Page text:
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Irina Kaverina

Department of Cell and Developmental Biology (CDB)
Vanderbilt Diabetes Research and Training Center (DRTC)
Vanderbilt-Ingram Cancer Center (VICC)
Program in Developmental Biology (PDB)
Program in Neuroscience for Undergraduates

Microtubules are dynamic biopolymers, which serve as major trafficking highways in cells. Microtubule-dependent transport is critical for physiology of all cell types, and disturbance of microtubule networks underlies many human diseases, from neurodegeneration to diabetes. Kaverina laboratory uses high-end microscopy combined with molecular and computational approaches to target basic cell biology of microtubules as well as the role of microtubules in pancreatic beta cell physiology and diabetes.

Microtubules serves as tracks for intracellular trafficking and to a large extent define architecture of the cytoplasm. We utilize high- and super-resolution live-cell imaging to study regulation and complexity of microtubule networks in specialized cell types and relevance of their functions to disease. Main research directions in the lab are based on our recent discoveries of (1) non-conventional microtubule-organizing centers and (2) metabolically-regulated microtubule rearrangements that control insulin secretion from pancreatic beta cells.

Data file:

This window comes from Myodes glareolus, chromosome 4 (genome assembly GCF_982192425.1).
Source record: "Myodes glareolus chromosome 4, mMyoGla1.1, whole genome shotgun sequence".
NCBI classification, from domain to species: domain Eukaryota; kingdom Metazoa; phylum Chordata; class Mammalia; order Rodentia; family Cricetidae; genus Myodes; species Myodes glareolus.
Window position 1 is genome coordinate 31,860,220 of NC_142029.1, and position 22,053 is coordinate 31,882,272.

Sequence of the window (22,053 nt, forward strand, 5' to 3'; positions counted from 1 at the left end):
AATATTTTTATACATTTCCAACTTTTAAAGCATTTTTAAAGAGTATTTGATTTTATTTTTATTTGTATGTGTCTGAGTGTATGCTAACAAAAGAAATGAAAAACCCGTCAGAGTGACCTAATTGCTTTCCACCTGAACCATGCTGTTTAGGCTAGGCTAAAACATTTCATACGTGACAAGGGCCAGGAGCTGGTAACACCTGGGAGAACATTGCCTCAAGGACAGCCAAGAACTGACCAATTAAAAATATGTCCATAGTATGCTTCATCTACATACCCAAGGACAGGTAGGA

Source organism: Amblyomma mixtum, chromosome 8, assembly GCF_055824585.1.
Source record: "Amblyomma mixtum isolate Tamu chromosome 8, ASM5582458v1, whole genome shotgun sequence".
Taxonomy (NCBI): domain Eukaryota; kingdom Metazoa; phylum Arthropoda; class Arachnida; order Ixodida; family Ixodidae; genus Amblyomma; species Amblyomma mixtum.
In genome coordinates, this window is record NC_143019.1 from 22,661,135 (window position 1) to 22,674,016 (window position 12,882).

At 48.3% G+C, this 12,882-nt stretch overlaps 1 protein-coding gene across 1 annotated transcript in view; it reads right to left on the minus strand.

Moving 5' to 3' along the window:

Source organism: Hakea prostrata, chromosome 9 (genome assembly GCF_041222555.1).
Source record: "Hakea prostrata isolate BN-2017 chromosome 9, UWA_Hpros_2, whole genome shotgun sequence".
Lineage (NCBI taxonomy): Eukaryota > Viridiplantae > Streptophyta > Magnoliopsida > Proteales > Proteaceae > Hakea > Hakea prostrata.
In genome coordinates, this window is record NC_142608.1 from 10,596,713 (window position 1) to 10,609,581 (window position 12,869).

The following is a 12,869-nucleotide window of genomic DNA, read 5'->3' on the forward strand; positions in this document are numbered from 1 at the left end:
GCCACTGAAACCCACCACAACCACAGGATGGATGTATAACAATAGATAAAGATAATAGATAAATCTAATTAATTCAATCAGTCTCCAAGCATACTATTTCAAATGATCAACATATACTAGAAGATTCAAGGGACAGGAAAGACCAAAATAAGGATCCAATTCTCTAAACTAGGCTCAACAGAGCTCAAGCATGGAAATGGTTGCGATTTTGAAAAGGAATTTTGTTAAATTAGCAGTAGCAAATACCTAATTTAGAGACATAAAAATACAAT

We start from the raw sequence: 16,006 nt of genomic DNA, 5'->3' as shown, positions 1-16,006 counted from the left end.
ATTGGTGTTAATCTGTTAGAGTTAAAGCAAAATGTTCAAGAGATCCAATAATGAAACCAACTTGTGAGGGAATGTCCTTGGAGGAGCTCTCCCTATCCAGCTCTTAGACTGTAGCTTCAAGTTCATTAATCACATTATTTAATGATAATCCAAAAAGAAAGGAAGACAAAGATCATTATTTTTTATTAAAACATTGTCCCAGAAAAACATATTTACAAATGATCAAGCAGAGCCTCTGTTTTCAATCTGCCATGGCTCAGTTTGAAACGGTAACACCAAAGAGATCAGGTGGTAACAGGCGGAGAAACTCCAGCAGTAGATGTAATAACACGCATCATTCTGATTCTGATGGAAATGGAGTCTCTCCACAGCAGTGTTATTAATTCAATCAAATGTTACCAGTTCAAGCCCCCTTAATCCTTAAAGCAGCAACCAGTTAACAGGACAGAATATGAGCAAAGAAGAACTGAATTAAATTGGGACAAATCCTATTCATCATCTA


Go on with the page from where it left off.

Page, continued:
Keywords: microtubules , Golgi , cell migration , insulin secretion , diabetes , microscopy , cytoskeleton

Research Area: Diabetes, Obesity, Metabolism , Imaging , Cell Structure , Cell Signaling , Computational and Systems Biology , Developmental Biology